Built in 1911, the Tooele Carnegie Library is significant as one of sixteen remaining Carnegie libraries of the twenty-three built in Utah. Thirteen of the sixteen library buildings maintain their original integrity and are included in the Carnegie Library Thematic Resource Nomination. In addition to making important contributions to public education in their respective communities, these libraries are Utah’s representatives of the important nation-wide Carnegie library program, and they document its unparalleled effect in the establishment of community-supported, free public libraries in Utah.
- Carnegie Libraries in Utah
- Tooele Carnegie Free Public Library (S.U.P. Historic Marker)
The Tooele Carnegie Library was built in 1911 with a $5000 grant from millionaire/philanthropist Andrew Carnegie. Carnegie funded the construction of over 1650 library buildings in the U.S., 23 of which were built in Utah communities. The conditions upon which all Carnegie grants were given were that the recipient community donate the building site and provide an annual maintenance budget of at least 10% of the grant amount. The city of Tooele
provided the books and building site for the library, and promised to provide at least $500 per year for the upkeep and operation of the library building. Designed by Salt Lake City based architect Frank M. Ulmer, the Tooele Carnegie
Library, which, complete with books, cost a total of $6500, was officially opened on May 10, 1911.
Although the Carnegie library was the first building constructed and used specifically for library purposes in Tooele, it was not the first library organized in the city. The Tooele City Library Association was first organized in February 1864 under a territorial legislative charter. Due to financial difficulties brought about by the Association’s involvement in the construction of a social hall in the town, the book collection was taken over by the Tooele (LDS church) Ward Ecclesiastical Board in 1878. Members of the library were assessed annual dues to cover the operation expenses of the library and to pay the $35 annual salary of the librarian. The library operated out of the social hall (known as the Opera House), which it shared with other community activities. A private, fiction library was opened in Tooele in 1893 by William C. Foster, secretary of the library association. Foster, who operated his library until his death in 1906, rented out books for a fee of 25tf per month. The $5000 Carnegie grant enabled the city to replace those private, user-funded libraries with the city-supported Tooele Free Public Library. It has continued to serve as the city’s library up to the present, although the original building was expanded in 1973 by a major addition on the west. Despite that addition, the building retains its original integrity.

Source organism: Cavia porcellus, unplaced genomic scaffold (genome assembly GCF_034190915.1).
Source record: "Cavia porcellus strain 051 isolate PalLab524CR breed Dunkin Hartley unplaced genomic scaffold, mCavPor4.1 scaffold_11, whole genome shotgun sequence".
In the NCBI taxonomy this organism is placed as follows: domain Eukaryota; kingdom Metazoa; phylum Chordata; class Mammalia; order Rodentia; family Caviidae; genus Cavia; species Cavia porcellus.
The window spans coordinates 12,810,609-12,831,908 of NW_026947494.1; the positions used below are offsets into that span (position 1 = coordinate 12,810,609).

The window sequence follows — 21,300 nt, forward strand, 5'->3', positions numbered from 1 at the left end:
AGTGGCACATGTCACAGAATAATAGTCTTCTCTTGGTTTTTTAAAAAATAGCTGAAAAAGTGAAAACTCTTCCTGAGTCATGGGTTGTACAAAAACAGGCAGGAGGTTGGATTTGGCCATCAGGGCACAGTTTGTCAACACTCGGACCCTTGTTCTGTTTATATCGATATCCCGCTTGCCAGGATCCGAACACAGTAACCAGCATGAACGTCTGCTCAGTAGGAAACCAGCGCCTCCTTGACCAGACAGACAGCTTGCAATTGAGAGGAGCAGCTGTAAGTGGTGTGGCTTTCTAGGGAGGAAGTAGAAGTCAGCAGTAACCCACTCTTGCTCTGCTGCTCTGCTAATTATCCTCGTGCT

The Tooele Carnegie Library is a long rectangular building set on a slight hill so that from the façade it appears to be a one story building, but it actually drops off to two stories in the rear. It is oriented gable end to the street, resembling a temple-form building, with a door centered between two windows, and has a portico spanning the façade. The low pitch of the gable roof, the domestic scale of the building and porch, and the use of fish-scale shingles in the gable section are reminiscent of bungalows that were being built at the same time. The symmetrical arrangement of openings on the façade, the returns of the cornice, and the wide frieze of the entablature, however, counter the domestic character and emphasize Classical Revival influences.
Alterations to the Tooele Carnegie Library include the addition of a large brick wing on the west side of the building in 1973, which cuts into the west wall of the library building, and the painting of the exterior brick walls (n.d.). These changes, however, do not substantially affect the original integrity of the building. The addition was set back far enough that the façade of the library is completely unaffected by the addition. The 1973 addition visually joins the library building with the 1867 stone Tooele County Courthouse/City Hall on the west, although the addition is joined to the courthouse only at the roof level and the two buildings neither share a common wall nor are connected on their interiors. The Tooele County Courthouse/City Hall was listed in the National Register in 1983.